Sportsweekend: A peek at ViaSport, a scion of 2010 Legacies Now

A weekend special for those of any age who play, coach, referee, support, sponsor or watch amateur sports in British Columbia. 


A look at how ViaSport, the B.C. Sport Agency Society, is funded by taxpayers. 

What is today ViaSport was hived-off from 2010 Legacies Now, the mysterious quasi-non-governmental organization born during the bid phase for Vancouver’s 2010 Winter Olympics but continued through the Games as a funnel for community grants. 

2010 Legacies Now burned through a quarter-billion of your dollars over a decade without publishing a detailed list of who got how much. Its chair emeritus, Judy Rogers, is in no hurry to explain. (She hasn’t responded to my queries, but I would be glad to hear from her.) 2010 Legacies Now’s central operations morphed into what is called Lift Philanthropy Partners, a nebulous “venture philanthropy” outfit.  
After the Games, Legacies Now spun-off its sport division to the newly created B.C. Sport Agency Society which was branded ViaSport and absorbed many of the functions of Sport BC, the umbrella for the province’s amateur sport system. 

HomeVANOC executive vice-president of sport Cathy Priestner Allinger organized ViaSport, whose first full-time chair was Moray Keith and CEO Scott Ackles. Keith resigned in late 2012 and Priestner Allinger became interim chair. With a change of government anticipated, Ackles’s job was terminated in March 2013. Priestner Allinger said she was not interested in the CEO job, but that was before she was passed over for the athletic director position at the University of B.C. (Scottish Swimming boss Ashley Howard got the gig in May.) Lo and behold, Priestner Allinger was appointed CEO by the ViaSport board that she helped choose; Caley Denton, the VANOC ticketing executive, was installed as the chair.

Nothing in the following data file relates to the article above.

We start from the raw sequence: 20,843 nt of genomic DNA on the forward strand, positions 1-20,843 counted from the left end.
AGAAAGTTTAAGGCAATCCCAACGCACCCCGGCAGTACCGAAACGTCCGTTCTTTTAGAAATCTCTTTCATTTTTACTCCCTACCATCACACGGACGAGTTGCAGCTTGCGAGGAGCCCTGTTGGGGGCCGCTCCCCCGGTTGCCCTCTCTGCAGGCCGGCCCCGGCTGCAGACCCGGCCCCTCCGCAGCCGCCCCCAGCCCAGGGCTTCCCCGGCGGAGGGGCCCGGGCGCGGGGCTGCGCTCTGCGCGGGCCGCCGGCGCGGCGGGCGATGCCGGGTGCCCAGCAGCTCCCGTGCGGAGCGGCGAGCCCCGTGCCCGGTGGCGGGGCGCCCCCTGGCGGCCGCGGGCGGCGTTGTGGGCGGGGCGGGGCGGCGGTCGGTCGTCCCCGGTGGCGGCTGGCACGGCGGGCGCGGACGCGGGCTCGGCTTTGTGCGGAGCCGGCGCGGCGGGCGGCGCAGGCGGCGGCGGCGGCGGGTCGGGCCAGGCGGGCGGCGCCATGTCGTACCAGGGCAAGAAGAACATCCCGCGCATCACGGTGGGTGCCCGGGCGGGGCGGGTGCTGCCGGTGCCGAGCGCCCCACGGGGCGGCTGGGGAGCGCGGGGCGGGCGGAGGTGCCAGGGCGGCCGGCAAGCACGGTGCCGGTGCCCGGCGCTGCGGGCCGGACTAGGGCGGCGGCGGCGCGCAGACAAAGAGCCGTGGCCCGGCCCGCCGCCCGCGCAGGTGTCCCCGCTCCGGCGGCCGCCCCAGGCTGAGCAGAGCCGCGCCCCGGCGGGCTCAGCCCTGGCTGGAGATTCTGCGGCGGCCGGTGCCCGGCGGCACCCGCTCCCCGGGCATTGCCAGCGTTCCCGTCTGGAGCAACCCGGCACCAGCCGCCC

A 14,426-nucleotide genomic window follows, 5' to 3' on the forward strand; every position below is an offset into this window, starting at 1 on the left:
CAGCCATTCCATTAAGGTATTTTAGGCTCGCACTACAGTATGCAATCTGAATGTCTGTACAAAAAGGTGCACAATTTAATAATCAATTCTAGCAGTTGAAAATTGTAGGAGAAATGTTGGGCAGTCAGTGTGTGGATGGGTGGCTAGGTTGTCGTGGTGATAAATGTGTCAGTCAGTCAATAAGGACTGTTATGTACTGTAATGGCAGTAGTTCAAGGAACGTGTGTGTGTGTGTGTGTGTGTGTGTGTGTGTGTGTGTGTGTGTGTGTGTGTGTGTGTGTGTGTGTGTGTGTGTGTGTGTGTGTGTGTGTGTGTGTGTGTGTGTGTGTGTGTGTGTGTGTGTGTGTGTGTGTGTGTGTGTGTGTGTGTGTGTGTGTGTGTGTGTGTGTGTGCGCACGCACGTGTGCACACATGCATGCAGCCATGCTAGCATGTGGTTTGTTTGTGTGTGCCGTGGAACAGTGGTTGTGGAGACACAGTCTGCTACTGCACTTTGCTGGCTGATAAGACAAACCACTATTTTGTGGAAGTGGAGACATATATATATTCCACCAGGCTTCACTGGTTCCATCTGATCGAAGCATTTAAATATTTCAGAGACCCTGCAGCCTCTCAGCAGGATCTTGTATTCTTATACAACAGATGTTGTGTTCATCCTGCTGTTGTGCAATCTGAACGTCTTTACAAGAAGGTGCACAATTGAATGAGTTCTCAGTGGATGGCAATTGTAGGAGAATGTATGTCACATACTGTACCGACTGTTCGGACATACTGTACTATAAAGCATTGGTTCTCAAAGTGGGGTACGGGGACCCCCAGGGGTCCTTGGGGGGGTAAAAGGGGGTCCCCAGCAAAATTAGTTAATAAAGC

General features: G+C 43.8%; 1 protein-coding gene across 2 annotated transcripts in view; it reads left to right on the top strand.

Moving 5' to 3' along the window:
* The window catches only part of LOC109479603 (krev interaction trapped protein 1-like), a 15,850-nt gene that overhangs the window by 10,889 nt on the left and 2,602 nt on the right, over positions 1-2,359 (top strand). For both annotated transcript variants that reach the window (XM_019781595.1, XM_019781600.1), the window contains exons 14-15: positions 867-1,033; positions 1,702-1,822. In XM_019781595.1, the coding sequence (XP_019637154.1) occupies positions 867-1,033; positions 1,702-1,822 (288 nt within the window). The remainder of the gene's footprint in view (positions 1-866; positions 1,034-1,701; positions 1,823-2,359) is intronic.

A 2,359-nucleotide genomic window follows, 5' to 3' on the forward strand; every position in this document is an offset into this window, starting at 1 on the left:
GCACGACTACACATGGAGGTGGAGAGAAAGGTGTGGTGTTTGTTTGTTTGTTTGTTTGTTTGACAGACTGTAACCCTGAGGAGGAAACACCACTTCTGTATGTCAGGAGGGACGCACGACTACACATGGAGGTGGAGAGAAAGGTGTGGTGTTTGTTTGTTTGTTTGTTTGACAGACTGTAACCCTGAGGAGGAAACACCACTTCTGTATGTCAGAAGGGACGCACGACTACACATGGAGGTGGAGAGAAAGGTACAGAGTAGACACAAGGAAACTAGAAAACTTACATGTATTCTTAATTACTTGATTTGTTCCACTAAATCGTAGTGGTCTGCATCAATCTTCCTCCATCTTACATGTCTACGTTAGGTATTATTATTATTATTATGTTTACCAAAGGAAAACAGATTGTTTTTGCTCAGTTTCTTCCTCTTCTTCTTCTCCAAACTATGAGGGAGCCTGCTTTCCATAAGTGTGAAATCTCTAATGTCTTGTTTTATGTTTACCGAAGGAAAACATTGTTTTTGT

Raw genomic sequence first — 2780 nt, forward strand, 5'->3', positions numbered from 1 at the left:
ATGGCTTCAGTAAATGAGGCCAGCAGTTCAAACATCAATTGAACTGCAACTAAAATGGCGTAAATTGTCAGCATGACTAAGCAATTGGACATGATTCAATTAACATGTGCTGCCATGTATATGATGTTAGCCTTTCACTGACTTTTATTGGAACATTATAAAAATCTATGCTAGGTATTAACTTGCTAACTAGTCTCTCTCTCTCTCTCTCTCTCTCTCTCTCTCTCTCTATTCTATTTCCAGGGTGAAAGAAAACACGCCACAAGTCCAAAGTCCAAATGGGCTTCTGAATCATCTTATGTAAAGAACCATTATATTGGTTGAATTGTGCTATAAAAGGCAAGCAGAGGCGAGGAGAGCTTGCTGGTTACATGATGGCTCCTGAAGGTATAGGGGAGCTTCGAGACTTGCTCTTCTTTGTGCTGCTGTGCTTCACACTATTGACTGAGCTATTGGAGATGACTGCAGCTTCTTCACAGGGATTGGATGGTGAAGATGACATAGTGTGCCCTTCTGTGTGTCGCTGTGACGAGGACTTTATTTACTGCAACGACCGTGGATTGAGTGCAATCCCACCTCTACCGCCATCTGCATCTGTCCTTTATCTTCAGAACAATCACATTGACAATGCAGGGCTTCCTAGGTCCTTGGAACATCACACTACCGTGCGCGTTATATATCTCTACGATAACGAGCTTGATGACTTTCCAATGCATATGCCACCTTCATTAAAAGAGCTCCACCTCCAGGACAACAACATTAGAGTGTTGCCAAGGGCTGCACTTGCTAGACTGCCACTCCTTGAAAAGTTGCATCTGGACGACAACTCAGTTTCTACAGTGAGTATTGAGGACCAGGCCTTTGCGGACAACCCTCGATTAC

Below is a May 31, 2012-dated Transfer Under Agreement between the Ministry of Community, Sport and Cultural Development and ViaSport to provide financial assistance for ViaSport to implement the Province’s Five-Year Sport Strategy. Included is a financial report. You will not find any information like this on the ViaSport website. 

Schedule A, running from May 28, 2012 to March 31, 2013, states the government’s priorities for the funding are to foster participatory programs, high performance programs for “training to train” through “training to win” stages; and event hosting that supports sport, economic and community development.

Goals include increasing overall sport participation by 20% by 2015-2016 (above the 2008-2009 baseline data), increase active coaches and officials within each funded sport, enhance services through the Integrated Performance System and lead the sport sector by aligning with the spirit of health and education initiatives. 

ViaSport received four payments under the TUA: $885,000 (June 7, 2012); $7,905,360 (Sept. 19, 2012); $100,000 (Jan. 24, 2013); and $820,000 (March 6, 2013).

For 2012-2013, its net budget was $21,239,000 plus $1,292,000 spent by the Ministry’s Sport Branch. 

The biggest chunk of funding, $4,891,168, was earmarked to Provincial Sport Organizations, as part of the $10,090,050 participation envelope. High performance was budgeted $7,867,950.  
2010goldrush.blogspot.com
News and views on Vancouver 2010 (and beyond) from Bob Mackin.

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